Mechanical force is an important component of life implicit in molecular, cellular, and organismal function. Recent advanced biophysics research has demonstrated the ability to measure these forces at the single molecule level (reviewed in Tanase et al. 2007; Lionnet et al. 2012). In order to probe the interactions between molecules and thereby provide insight into biomechanical mechanism, we need to have sensitive tools. A wide variety of force-probing techniques, including atomic force microscopy (AFM) and optical and magnetic tweezers, have been developed. The first two methods are presented in this book. Briefly, in AFM, the cantilever is used to apply force to a molecule by either pulling or pushing. In contrast, the tweezers-based approaches use either tightly focused laser beams or magnetic fields to “tweeze or trap” objects. The history of single molecule magnetic tweezers methodology is presented in box 4.1 Displacement from the initial point in the trap as a function of opposing or assisting force is then used to provide distance measurements and additional insight, such as the spacing of mechanical steps. This chapter focuses on magnetic tweezers, where a “magnetic trap” is used to exert force on superparamagnetic beads that are coupled to single molecules.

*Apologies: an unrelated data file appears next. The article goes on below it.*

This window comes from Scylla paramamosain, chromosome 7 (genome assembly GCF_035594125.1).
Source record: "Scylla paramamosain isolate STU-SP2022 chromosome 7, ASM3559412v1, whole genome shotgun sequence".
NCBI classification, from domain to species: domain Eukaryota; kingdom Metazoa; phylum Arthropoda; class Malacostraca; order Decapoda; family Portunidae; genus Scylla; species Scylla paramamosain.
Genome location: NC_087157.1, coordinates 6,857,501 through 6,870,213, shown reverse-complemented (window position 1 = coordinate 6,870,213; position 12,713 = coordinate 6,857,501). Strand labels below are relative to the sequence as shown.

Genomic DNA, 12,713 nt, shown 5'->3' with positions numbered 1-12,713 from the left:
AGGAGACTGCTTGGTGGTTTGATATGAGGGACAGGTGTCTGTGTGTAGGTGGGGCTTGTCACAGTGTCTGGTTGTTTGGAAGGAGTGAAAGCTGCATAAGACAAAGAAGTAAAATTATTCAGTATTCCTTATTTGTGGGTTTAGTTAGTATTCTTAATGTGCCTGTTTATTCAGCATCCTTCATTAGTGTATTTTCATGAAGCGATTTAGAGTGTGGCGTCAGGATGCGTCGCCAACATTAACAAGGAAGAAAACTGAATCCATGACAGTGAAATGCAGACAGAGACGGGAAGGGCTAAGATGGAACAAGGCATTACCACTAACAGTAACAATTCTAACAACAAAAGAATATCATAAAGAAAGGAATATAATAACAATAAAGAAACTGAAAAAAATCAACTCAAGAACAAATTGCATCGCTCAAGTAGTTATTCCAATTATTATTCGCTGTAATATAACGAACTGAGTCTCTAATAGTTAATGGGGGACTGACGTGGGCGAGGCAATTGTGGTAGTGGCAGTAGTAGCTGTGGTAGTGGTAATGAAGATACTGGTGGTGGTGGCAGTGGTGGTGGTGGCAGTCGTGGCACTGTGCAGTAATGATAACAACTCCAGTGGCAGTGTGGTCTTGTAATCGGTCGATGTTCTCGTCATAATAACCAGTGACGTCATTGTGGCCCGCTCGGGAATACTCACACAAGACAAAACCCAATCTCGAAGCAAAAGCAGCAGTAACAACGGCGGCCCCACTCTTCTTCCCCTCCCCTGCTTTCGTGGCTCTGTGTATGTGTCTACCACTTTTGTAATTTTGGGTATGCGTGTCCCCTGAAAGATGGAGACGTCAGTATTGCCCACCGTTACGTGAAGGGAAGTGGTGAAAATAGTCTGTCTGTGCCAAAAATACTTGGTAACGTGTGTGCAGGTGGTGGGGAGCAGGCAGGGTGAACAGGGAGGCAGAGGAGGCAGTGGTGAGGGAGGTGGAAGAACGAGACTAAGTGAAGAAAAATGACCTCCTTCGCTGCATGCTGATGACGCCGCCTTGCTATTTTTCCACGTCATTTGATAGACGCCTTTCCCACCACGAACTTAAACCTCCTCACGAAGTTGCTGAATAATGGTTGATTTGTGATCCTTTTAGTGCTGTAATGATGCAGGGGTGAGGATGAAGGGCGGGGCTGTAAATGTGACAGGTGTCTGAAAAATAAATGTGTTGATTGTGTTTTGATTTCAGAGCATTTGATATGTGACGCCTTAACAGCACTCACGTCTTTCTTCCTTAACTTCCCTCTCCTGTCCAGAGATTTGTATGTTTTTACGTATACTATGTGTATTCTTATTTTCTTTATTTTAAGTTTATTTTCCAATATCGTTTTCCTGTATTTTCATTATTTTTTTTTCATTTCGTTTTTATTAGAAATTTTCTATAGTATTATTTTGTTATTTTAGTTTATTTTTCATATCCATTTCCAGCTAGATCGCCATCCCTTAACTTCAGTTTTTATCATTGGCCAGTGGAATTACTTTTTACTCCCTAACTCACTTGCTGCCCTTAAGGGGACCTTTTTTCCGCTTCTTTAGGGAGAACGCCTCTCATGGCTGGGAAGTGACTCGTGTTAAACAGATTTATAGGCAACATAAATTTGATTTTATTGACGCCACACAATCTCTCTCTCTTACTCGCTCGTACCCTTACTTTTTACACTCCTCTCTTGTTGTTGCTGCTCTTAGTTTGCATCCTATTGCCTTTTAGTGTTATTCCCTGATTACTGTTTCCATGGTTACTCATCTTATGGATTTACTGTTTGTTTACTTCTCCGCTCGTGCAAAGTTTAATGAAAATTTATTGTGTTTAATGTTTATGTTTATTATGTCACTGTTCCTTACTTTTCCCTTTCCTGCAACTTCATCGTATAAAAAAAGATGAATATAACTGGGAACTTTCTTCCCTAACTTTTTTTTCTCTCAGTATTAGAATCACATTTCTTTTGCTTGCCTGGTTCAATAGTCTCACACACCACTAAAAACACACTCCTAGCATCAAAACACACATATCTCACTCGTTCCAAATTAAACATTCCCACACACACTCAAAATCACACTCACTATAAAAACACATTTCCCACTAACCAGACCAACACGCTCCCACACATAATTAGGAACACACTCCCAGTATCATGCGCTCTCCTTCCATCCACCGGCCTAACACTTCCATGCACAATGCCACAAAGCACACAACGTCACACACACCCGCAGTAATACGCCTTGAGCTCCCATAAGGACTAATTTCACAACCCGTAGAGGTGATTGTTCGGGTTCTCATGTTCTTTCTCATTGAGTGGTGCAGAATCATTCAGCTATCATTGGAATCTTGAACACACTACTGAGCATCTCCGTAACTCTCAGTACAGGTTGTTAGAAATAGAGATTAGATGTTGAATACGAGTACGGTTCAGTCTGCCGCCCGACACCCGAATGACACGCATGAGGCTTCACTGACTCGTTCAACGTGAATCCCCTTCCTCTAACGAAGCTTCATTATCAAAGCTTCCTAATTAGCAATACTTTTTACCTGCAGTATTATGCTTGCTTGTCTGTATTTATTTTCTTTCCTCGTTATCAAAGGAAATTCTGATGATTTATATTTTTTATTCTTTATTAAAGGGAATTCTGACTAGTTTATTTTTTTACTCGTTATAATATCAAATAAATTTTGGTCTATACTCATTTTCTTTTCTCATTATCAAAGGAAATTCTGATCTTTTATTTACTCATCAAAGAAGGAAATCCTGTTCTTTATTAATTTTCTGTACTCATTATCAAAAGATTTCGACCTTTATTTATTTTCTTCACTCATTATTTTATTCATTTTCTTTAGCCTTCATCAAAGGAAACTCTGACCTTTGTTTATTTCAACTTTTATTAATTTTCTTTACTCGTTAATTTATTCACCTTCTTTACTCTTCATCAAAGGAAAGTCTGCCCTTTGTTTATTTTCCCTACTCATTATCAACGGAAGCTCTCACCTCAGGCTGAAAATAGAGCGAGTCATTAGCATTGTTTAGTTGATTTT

ASJC Scopus subject areas
- Biochemistry, Genetics and Molecular Biology(all)
- Physics and Astronomy(all)